In between feasts a mosey among Port Fairy’s homewares and collectible’s boutiques on Bank and Sackville Sts is well worth it. For something bespoke, wonder into the Stitched Textile Studio.
Every year, around September 22, 40,000 muttonbirds – short-tailed shearwaters – fill the sky above Port Fairy.
These very punctual birds fly more than 16,000 kilometres from Alaska to breed on Griffith Island in the mouth of the Moyne River, and stay until mid-April. Stroll out to the island via the causeway around sunset, when they return to their nests, for a truly spectacular show.
Budj Bim, a short drive inland, is Australia’s newest World Heritage Site. Inscribed on the UNESCO list in 2019, it’s the world’s most extensive and oldest aquaculture systems and human settlement sites.
The Gunditjmara farmed eels and built a village of stone houses here, long before the pyramids of Egypt were built or the rock slabs of Stonehenge were even quarried.
If you’d always thought Australia’s Indigenous people were nomadic hunter gatherers, this place will give you a whole new perspective.
Portland: Shipwrecks, seals and petrified forests
Victoria’s oldest European town is Portland, settled in 1834. Many of the grand historic buildings in town – mostly built with distinctive bluestone – date back to those early days. It was – and still is – the only deep-water sea port between Melbourne and Adelaide.
Head up to the old lighthouse at Whalers Bluff and you can indulge your inner ship spotter watching the huge ships come and go.
With a lovely sheltered beach and expansive grassy foreshore, more than 200 historic buildings in town, lots of family-friendly attractions like the Cable Tram and Maritime Discovery Centre (where you can sit inside the belly of a sperm whale), beautiful botanic gardens and truly sensational seafood, you’d expect Portland to be humming with tourists. But, so far, it’s still under the radar.
One of the coast’s weirder natural phenomena are just a five-minute walk away.
Despite their misleading name, the solidified columns and tubes of the Petrified Forest are not fossilised tree trunks but the dissolved rocks that have formed a forest of hollow tubes, some more than 20 metres high.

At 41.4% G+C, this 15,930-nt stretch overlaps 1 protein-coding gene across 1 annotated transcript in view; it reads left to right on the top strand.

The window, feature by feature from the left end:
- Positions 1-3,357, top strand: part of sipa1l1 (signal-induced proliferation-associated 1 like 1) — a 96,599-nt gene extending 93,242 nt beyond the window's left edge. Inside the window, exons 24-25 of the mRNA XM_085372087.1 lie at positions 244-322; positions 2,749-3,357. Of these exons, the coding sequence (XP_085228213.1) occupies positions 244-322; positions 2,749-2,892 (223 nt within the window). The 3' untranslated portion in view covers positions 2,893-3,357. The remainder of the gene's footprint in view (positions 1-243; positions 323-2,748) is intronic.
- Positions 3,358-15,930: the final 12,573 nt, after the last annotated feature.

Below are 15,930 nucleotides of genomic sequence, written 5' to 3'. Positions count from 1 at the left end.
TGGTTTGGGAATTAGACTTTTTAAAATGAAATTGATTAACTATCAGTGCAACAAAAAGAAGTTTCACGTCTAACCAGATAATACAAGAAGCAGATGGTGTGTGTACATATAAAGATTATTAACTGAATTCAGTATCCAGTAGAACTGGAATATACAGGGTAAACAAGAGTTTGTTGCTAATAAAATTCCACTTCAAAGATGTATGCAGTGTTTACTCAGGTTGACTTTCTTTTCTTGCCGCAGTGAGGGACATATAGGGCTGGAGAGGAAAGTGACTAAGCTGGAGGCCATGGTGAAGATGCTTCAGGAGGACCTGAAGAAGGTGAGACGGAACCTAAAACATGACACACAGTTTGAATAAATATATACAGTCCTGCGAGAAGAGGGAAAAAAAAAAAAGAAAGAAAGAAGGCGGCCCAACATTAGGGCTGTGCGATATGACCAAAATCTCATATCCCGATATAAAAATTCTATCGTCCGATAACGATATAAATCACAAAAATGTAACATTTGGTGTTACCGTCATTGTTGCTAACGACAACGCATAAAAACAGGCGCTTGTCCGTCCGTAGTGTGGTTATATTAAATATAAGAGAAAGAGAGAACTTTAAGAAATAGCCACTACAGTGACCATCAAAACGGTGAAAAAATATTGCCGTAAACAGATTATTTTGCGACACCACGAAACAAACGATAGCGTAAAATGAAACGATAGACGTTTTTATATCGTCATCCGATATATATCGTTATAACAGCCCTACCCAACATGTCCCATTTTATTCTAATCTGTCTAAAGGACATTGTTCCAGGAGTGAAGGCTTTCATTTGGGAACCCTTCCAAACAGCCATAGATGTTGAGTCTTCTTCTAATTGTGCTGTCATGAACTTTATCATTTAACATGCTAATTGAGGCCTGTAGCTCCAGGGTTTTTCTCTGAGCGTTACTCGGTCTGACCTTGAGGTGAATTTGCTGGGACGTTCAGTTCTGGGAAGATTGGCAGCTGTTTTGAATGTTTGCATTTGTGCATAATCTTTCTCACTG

If you thought you’d already seen some pretty impressive cliffs along the Great Ocean Road, wait until you see those at Cape Bridgewater.
At more than 130 metres high, these are the tallest sea cliffs in Victoria, which were once the western rim of a volcanic island that has become joined to the mainland by calcified sand dunes.
From the top you can peer down to a large colony of fur seals, and it’s a great spot to see whales in winter.
If you don’t fancy the two-hour walk to get there – it’s a bit of an uphill slog – grab a table on the edge of the sand at the Bridgewater Bay Café, where you’ve got a good chance of seeing whales while you enjoy coffee and cake, or a glass of wine and some fresh fish, in the sun.
It’s got one of the best lunchtime views on the Great Ocean Road, and you don’t even have to wear shoes.
Take a drive out to the lagoons of Bridgewater Lakes, explore caves in the hillsides, follow tracks to the deserted beaches of Discovery Bay.
The huge rolling dune system stretches all the way to the Nelson at the mouth of the Glenelg River on the South Australian Border, and is home to the Princess Margaret Rose Cave (currently closed due to Covid), one of the most richly decorated caves in the country.
If you really want to experience the best of the Great Ocean Road without crowds, this is the place to do it. Go now so you can brag to your friends that you went there before it became popular, because somewhere this special won’t stay a secret for long.